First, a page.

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Gaucho serves up more casual dining woes as hundreds of Cau chain jobs at risk

Hundreds of restaurant jobs could be at risk as Argentine steak chain Gaucho mulls the future of its casual dining concept Cau.
The company is understood to have drafted in accountancy giant KPMG to help it assess the future of the 22-site chain, which could include a company voluntary agreement (CVA).
These have become increasingly prevalent in recent months as food price inflation combined with higher rents, business rates and wages have caused greater stress in the casual dining sector.
Brands including burger restaurant Byron and Jamie’s Italian have used CVAs to close stores and pay reduced rent on other sites.
A source with knowledge of the talks said the Cau chain, which is understood to employ around 700 staff, had underperformed. Gaucho, which has 12 sites in London out of 16 in the UK and sells an 800g Tira de Ancho steak for ?63, is likely to be unaffected. Reports of the potential rescue plan first emerged on Sky News.
casual dining restaurants crisis business
Accounts filed with Companies House show the parent company, now called Malbec Topco, saw sales rise to ?83m in 2016 from ?70.3m in 2015. But the huge investment in growing Cau, which opened seven sites in each of those years, meant pre-tax losses more than doubled to ?14.7m (2015: ?6.1m).
The source added its private equity owners Equistone were “supportive” of the rescue talks, which have been kicked off by new boss Oliver Meakin, who recently joined the restaurant chain from defunct electronics retailer Maplin.
Mr Meakin, who ran Maplin from June 2015, has prior experience in the food and drink sector having held roles at supermarket Somerfield and steakhouse restaurant Miller & Carter, part of pub group Mitchells & Butlers.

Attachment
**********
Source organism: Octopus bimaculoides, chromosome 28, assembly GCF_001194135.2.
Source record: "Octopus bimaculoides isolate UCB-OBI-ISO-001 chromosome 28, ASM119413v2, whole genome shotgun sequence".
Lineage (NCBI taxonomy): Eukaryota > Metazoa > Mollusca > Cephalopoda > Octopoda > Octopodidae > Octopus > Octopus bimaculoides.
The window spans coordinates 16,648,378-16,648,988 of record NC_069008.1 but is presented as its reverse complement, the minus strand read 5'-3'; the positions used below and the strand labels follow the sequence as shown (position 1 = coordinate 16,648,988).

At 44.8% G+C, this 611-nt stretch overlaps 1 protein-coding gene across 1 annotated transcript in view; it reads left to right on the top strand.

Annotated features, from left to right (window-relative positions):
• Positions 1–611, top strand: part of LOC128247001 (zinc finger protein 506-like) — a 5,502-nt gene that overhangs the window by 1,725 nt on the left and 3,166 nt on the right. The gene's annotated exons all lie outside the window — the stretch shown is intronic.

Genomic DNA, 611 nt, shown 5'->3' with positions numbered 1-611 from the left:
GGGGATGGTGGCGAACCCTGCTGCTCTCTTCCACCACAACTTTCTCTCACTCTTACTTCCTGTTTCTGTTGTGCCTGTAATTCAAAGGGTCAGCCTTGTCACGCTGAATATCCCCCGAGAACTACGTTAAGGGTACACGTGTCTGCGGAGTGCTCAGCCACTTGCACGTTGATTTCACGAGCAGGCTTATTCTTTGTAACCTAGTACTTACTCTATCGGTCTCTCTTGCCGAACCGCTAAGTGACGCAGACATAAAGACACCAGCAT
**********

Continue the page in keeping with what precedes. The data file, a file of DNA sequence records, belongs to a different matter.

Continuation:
Gaucho serves up more casual dining woes as hundreds of Cau chain jobs at risk

Former Maplin boss Oliver Meakin has kicked off Gaucho's talks with accountancy giant KPMG which could lead to closures of its Cau sites

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His appointment in February came just two months after Gaucho announced its founder Zeev Godik had decided to step down as chief executive after 41 years at the helm.
Mr Godik said when he left the business last year that he wanted to pursue wider interests in Dubai, where he lives. He remains a shareholder in Gaucho though, alongside Equistone Partners Europe and restaurant entrepreneur Luke Johnson.
A Gaucho spokesman said: “As part of a comprehensive strategic review, the group’s new management team, with the support of its shareholders, is at the early stages of exploring a number of financial restructuring options.
“No decisions have yet been made.”
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